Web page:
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Flyover Lives
     

Flyover Lives

by Diane Johnson, Suzanne Toren (Performed by)
 

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From the New York Times bestselling author of Le Divorce, a dazzling meditation on the mysteries of the “wispy but material” family ghosts who shape us

Growing up in the small river town of Moline, Illinois, Diane Johnson always dreamed of floating down the Mississippi and off to see the world. Years later, at home in France, a

Overview


From the New York Times bestselling author of Le Divorce, a dazzling meditation on the mysteries of the “wispy but material” family ghosts who shape us

Growing up in the small river town of Moline, Illinois, Diane Johnson always dreamed of floating down the Mississippi and off to see the world. Years later, at home in France, a French friend teases her: “Indifference to history—that’s why you Americans seem so naïve and don’t really know where you’re from.”

The j’accuse stayed with Johnson. Were Americans indifferent to history? Her own family seemed always to have been in the Midwest. Surely they had got there from somewhere? In digging around, she discovers letters and memoirs written by generations of stalwart pioneer ancestors that testify to more complex times than the derisive nickname “The Flyover” gives the region credit for.

With the acuity and sympathy that her novels are known for, she captures the magnetic pull of home against our lust for escape and self-invention. This spellbinding memoir will appeal to fans of Bill Bryson, Patricia Hampl, and Annie Dillard.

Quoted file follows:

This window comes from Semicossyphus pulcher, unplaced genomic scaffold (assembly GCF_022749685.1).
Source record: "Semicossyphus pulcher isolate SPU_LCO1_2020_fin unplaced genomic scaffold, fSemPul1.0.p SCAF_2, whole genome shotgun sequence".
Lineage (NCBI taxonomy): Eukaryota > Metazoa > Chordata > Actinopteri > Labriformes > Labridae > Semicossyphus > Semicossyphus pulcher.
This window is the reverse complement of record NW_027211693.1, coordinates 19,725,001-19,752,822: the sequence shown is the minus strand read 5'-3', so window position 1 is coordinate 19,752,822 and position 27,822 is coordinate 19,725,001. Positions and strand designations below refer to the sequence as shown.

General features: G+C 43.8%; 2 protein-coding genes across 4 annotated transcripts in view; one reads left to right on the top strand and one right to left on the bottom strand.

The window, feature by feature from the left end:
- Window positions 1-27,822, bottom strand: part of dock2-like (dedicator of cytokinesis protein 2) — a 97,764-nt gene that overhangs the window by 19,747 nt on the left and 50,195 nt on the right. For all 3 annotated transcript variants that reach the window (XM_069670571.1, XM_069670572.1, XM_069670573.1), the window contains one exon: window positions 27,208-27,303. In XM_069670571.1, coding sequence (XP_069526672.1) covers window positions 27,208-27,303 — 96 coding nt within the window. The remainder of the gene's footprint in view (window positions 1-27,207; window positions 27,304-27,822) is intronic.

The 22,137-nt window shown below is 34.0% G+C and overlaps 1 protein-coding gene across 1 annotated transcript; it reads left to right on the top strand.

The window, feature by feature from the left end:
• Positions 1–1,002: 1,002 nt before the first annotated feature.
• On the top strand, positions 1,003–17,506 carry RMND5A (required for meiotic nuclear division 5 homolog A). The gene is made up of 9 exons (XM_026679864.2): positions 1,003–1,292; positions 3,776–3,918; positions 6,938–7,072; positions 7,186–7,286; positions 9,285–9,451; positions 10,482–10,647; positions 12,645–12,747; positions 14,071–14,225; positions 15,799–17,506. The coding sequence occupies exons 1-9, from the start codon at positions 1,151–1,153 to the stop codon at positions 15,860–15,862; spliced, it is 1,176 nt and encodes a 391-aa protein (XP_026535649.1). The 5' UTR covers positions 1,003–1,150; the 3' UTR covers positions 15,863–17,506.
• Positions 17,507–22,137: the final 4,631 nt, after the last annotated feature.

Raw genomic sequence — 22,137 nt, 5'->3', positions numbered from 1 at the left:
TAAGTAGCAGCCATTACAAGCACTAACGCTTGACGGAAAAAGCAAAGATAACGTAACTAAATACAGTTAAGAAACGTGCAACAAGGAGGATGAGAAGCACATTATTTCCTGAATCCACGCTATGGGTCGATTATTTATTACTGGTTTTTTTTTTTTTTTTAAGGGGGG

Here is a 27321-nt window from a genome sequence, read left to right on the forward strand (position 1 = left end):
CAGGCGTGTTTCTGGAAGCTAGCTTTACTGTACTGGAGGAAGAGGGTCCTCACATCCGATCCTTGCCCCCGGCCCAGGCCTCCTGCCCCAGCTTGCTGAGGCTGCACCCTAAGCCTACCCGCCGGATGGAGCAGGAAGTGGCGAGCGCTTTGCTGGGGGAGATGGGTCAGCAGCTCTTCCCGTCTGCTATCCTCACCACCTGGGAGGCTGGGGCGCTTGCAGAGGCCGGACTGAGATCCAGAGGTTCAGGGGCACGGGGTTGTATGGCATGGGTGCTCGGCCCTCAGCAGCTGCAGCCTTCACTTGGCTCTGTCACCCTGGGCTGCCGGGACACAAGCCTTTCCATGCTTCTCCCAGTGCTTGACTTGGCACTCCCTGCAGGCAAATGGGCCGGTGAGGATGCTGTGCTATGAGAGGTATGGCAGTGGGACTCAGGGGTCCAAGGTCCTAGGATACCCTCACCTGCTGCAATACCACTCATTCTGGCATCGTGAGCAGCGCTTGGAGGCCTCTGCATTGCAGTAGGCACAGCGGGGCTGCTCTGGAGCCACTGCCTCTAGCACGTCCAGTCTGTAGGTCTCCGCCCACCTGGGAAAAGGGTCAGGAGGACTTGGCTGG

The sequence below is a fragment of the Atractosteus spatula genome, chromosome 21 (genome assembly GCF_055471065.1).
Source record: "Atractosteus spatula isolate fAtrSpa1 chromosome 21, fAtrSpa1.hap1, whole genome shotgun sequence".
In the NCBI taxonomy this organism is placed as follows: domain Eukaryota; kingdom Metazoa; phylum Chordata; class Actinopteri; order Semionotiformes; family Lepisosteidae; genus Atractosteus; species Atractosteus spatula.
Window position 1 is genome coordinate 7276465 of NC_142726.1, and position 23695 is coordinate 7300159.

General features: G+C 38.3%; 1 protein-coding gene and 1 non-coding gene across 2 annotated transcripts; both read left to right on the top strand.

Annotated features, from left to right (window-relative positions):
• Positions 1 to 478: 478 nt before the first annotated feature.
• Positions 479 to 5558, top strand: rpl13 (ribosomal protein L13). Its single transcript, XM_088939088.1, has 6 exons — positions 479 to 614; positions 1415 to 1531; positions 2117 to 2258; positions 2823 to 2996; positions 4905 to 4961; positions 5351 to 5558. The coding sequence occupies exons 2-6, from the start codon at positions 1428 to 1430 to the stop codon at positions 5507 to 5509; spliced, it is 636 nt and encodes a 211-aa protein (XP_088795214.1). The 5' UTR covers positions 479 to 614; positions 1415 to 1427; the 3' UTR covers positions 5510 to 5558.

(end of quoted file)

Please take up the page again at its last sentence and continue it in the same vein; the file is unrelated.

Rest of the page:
Editorial Reviews

Publishers Weekly
11/18/2013
Award-winning novelist and essayist (L’Affair) Johnson explores her Midwestern roots and family history in this charming and candid memoir. Using letters written by her pioneer ancestors, the author delves into family stories while examining the lure she always felt to leave her comfortable home in Moline, Ill. “A pleasant place, surrounded by cornfields, I had always longed to get out of.” Johnson eventually got her wish, expanding her cultural horizons by living in California, London, and France. Johnson fills her chronological narrative with glimpses into the lives of her the 18th-century ancestors—lives filled with departures for the New World, religious revelations, and the painting, quilting, knitting, crocheting, and canning skills that preoccupied her female ancestor’s lives and were common activities for both her mother and aunts. Johnson’s tale tips into contemporary times with recollections of her family’s love for bucolic self-reliance, played out in their summer home; her Protestant upbringing; and her experiences in New York while a guest editor at Mademoiselle alongside Sylvia Plath. Johnson lightly touches on her two marriages and her writing career. An enjoyable peek into how America shaped one celebrated author’s consciousness. (Jan.)
Library Journal
Johnson hardly has to whip out her writing credentials, having been a two-time finalist for both the Pulitzer Prize and the National Book Award in essay, biography, and fiction. Long a resident of France, she was surprised when a friend there said of Americans, "You don't really know where you're from." Inspired, Johnson dug up a rich lode of information about her intrepid pioneer ancestors in and around small-town Moline, IL—hence the "flyover" in the title. Many readers will identify, and more will enjoy.